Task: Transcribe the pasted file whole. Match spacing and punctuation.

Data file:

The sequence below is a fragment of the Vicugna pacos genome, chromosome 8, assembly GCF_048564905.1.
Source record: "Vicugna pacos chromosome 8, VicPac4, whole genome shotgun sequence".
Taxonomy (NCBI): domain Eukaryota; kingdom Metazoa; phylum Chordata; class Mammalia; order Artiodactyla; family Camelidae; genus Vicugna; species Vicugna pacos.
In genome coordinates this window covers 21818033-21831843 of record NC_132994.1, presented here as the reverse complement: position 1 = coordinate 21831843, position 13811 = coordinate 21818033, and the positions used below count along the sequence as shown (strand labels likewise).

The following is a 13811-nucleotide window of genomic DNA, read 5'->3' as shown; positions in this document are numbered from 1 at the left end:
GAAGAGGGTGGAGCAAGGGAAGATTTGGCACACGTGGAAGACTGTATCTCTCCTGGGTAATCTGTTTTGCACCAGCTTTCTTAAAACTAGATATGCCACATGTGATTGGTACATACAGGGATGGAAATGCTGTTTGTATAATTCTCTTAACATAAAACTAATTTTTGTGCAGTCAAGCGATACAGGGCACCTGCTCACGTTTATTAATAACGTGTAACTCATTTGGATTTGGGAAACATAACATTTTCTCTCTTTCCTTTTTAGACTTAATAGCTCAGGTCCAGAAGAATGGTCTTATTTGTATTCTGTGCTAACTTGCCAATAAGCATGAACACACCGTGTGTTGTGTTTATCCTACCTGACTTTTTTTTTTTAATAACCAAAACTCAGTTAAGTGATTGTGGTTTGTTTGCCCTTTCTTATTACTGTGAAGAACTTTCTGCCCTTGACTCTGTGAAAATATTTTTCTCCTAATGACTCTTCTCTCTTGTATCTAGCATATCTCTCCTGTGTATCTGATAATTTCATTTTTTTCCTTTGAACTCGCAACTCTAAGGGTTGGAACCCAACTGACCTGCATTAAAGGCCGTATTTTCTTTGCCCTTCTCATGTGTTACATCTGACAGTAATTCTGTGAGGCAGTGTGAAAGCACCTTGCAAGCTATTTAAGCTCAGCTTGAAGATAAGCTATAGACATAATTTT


The sequence below is a fragment of the Vicugna pacos genome, chromosome 8, assembly GCF_048564905.1.
Source record: "Vicugna pacos chromosome 8, VicPac4, whole genome shotgun sequence".
Taxonomy (NCBI): domain Eukaryota; kingdom Metazoa; phylum Chordata; class Mammalia; order Artiodactyla; family Camelidae; genus Vicugna; species Vicugna pacos.
In genome coordinates this window covers 21818033-21831843 of record NC_132994.1, presented here as the reverse complement: position 1 = coordinate 21831843, position 13811 = coordinate 21818033, and the positions used below count along the sequence as shown (strand labels likewise).

The following is a 13811-nucleotide window of genomic DNA, read 5'->3' as shown; positions in this document are numbered from 1 at the left end:
GAAGAGGGTGGAGCAAGGGAAGATTTGGCACACGTGGAAGACTGTATCTCTCCTGGGTAATCTGTTTTGCACCAGCTTTCTTAAAACTAGATATGCCACATGTGATTGGTACATACAGGGATGGAAATGCTGTTTGTATAATTCTCTTAACATAAAACTAATTTTTGTGCAGTCAAGCGATACAGGGCACCTGCTCACGTTTATTAATAACGTGTAACTCATTTGGATTTGGGAAACATAACATTTTCTCTCTTTCCTTTTTAGACTTAATAGCTCAGGTCCAGAAGAATGGTCTTATTTGTATTCTGTGCTAACTTGCCAATAAGCATGAACACACCGTGTGTTGTGTTTATCCTACCTGACTTTTTTTTTTTAATAACCAAAACTCAGTTAAGTGATTGTGGTTTGTTTGCCCTTTCTTATTACTGTGAAGAACTTTCTGCCCTTGACTCTGTGAAAATATTTTTCTCCTAATGACTCTTCTCTCTTGTATCTAGCATATCTCTCCTGTGTATCTGATAATTTCATTTTTTTCCTTTGAACTCGCAACTCTAAGGGTTGGAACCCAACTGACCTGCATTAAAGGCCGTATTTTCTTTGCCCTTCTCATGTGTTACATCTGACAGTAATTCTGTGAGGCAGTGTGAAAGCACCTTGCAAGCTATTTAAGCTCAGCTTGAAGATAAGCTATAGACATAATTTT